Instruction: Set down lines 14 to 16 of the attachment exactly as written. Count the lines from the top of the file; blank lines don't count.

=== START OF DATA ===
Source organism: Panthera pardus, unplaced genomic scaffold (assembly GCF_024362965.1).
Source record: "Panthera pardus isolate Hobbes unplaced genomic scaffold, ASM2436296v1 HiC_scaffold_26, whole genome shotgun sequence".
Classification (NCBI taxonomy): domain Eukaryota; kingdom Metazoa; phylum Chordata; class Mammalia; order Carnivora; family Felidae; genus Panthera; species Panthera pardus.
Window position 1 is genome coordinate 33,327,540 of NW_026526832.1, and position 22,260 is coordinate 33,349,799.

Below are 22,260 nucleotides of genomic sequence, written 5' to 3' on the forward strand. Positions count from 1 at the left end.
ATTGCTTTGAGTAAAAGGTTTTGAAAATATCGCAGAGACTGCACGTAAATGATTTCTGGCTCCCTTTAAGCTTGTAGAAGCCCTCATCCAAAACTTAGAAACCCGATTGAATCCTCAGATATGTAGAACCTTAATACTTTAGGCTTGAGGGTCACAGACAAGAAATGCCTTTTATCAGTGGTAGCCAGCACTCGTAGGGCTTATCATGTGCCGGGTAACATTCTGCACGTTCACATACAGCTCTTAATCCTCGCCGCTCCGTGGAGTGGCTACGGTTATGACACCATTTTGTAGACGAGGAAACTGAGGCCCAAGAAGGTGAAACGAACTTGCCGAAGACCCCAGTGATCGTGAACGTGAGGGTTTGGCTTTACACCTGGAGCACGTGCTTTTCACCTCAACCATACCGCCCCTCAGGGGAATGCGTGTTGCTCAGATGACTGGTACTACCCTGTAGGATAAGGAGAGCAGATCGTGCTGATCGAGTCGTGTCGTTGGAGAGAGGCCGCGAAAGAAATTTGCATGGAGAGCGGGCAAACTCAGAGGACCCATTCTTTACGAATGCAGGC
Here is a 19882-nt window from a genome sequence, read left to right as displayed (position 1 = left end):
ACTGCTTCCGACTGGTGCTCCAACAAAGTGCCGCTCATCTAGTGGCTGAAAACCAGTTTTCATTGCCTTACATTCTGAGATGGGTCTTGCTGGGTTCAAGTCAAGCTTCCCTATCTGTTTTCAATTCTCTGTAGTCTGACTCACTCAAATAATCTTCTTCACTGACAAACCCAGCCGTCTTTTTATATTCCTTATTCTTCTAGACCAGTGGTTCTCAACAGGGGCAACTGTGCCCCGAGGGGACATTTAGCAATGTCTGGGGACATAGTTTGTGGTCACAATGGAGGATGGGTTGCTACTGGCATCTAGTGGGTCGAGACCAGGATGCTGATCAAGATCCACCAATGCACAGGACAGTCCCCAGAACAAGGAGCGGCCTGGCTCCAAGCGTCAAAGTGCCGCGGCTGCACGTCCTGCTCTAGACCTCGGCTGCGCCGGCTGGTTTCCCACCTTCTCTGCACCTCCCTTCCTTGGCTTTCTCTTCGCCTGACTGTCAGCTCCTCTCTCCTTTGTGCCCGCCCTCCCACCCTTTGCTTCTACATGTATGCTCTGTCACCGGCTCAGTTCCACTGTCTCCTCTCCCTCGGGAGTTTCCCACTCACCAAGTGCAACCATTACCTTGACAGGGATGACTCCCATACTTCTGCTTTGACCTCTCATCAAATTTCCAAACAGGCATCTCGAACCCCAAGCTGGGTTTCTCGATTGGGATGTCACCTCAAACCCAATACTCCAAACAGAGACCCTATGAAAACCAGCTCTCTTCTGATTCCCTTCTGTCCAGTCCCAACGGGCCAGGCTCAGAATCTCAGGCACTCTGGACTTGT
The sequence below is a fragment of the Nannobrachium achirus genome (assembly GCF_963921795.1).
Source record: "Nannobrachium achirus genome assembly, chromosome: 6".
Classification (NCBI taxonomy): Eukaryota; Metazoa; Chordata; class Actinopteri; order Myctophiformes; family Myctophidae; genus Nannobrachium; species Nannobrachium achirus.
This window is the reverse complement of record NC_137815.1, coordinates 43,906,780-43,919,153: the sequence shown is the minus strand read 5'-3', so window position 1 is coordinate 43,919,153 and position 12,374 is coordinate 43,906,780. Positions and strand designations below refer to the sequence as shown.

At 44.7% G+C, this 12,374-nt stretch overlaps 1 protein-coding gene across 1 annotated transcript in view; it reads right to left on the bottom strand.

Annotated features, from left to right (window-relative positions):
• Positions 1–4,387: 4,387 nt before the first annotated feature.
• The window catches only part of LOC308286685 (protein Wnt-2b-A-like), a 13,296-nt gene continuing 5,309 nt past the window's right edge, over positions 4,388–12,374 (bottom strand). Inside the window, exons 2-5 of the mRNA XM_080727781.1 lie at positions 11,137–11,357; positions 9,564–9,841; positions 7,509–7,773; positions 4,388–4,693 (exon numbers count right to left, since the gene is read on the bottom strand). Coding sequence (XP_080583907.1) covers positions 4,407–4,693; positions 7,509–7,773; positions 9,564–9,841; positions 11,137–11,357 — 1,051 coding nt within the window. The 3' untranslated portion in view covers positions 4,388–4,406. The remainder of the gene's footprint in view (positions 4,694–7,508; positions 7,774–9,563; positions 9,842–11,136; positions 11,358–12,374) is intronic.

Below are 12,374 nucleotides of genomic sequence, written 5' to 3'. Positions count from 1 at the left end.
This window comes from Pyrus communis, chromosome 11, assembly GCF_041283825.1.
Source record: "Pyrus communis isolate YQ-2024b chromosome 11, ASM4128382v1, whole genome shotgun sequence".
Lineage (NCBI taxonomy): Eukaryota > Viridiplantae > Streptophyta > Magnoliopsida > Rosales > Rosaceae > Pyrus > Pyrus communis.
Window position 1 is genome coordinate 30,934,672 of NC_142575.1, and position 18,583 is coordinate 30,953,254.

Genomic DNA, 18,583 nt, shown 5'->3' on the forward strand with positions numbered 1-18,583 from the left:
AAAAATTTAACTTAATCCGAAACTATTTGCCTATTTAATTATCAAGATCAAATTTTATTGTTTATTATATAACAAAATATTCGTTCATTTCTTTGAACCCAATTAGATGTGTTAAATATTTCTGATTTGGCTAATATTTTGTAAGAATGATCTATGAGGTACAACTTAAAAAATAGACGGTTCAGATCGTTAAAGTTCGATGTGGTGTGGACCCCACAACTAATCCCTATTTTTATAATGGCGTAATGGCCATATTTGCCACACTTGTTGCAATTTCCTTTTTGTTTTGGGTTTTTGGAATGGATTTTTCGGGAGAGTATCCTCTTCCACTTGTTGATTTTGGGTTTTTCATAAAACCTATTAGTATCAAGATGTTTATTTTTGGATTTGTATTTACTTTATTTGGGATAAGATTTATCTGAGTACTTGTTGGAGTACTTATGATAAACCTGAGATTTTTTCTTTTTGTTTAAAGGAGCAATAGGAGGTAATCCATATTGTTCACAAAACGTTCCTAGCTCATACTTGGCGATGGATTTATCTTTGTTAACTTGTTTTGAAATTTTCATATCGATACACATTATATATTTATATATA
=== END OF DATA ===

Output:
Annotated features, from left to right (window-relative positions):
• Positions 1–4,387: 4,387 nt before the first annotated feature.
• The window catches only part of LOC308286685 (protein Wnt-2b-A-like), a 13,296-nt gene continuing 5,309 nt past the window's right edge, over positions 4,388–12,374 (bottom strand). Inside the window, exons 2-5 of the mRNA XM_080727781.1 lie at positions 11,137–11,357; positions 9,564–9,841; positions 7,509–7,773; positions 4,388–4,693 (exon numbers count right to left, since the gene is read on the bottom strand). Coding sequence (XP_080583907.1) covers positions 4,407–4,693; positions 7,509–7,773; positions 9,564–9,841; positions 11,137–11,357 — 1,051 coding nt within the window. The 3' untranslated portion in view covers positions 4,388–4,406. The remainder of the gene's footprint in view (positions 4,694–7,508; positions 7,774–9,563; positions 9,842–11,136; positions 11,358–12,374) is intronic.